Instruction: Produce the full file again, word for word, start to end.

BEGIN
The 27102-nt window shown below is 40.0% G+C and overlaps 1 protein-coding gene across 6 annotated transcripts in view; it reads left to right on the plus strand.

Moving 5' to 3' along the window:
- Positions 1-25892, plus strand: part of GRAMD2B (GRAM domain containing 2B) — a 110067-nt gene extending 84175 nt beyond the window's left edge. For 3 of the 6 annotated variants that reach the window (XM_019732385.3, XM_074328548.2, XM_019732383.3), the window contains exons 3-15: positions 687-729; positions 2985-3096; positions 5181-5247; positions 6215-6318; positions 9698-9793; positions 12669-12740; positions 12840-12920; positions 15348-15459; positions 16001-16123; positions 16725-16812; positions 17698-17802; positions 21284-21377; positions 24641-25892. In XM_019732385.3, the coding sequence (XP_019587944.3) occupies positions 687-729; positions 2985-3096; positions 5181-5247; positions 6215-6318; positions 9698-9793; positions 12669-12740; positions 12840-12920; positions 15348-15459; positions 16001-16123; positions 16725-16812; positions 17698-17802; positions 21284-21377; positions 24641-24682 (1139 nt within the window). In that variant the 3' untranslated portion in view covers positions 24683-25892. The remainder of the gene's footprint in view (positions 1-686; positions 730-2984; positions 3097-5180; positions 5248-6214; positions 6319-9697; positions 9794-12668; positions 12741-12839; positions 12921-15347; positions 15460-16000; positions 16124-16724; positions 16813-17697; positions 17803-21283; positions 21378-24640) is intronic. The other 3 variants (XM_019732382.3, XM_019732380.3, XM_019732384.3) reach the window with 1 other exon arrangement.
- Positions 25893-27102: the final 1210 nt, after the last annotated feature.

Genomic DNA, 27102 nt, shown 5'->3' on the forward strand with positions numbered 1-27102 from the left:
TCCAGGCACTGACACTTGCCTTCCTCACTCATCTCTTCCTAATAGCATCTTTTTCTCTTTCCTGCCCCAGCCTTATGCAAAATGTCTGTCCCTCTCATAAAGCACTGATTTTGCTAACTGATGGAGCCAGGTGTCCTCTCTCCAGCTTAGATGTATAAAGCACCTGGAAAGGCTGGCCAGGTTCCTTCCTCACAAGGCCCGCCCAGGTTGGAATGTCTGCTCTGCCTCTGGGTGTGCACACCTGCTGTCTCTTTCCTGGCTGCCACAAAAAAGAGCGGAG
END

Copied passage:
The 27102-nt window shown below is 40.0% G+C and overlaps 1 protein-coding gene across 6 annotated transcripts in view; it reads left to right on the plus strand.

Moving 5' to 3' along the window:
- Positions 1-25892, plus strand: part of GRAMD2B (GRAM domain containing 2B) — a 110067-nt gene extending 84175 nt beyond the window's left edge. For 3 of the 6 annotated variants that reach the window (XM_019732385.3, XM_074328548.2, XM_019732383.3), the window contains exons 3-15: positions 687-729; positions 2985-3096; positions 5181-5247; positions 6215-6318; positions 9698-9793; positions 12669-12740; positions 12840-12920; positions 15348-15459; positions 16001-16123; positions 16725-16812; positions 17698-17802; positions 21284-21377; positions 24641-25892. In XM_019732385.3, the coding sequence (XP_019587944.3) occupies positions 687-729; positions 2985-3096; positions 5181-5247; positions 6215-6318; positions 9698-9793; positions 12669-12740; positions 12840-12920; positions 15348-15459; positions 16001-16123; positions 16725-16812; positions 17698-17802; positions 21284-21377; positions 24641-24682 (1139 nt within the window). In that variant the 3' untranslated portion in view covers positions 24683-25892. The remainder of the gene's footprint in view (positions 1-686; positions 730-2984; positions 3097-5180; positions 5248-6214; positions 6319-9697; positions 9794-12668; positions 12741-12839; positions 12921-15347; positions 15460-16000; positions 16124-16724; positions 16813-17697; positions 17803-21283; positions 21378-24640) is intronic. The other 3 variants (XM_019732382.3, XM_019732380.3, XM_019732384.3) reach the window with 1 other exon arrangement.
- Positions 25893-27102: the final 1210 nt, after the last annotated feature.

Genomic DNA, 27102 nt, shown 5'->3' on the forward strand with positions numbered 1-27102 from the left:
TCCAGGCACTGACACTTGCCTTCCTCACTCATCTCTTCCTAATAGCATCTTTTTCTCTTTCCTGCCCCAGCCTTATGCAAAATGTCTGTCCCTCTCATAAAGCACTGATTTTGCTAACTGATGGAGCCAGGTGTCCTCTCTCCAGCTTAGATGTATAAAGCACCTGGAAAGGCTGGCCAGGTTCCTTCCTCACAAGGCCCGCCCAGGTTGGAATGTCTGCTCTGCCTCTGGGTGTGCACACCTGCTGTCTCTTTCCTGGCTGCCACAAAAAAGAGCGGAG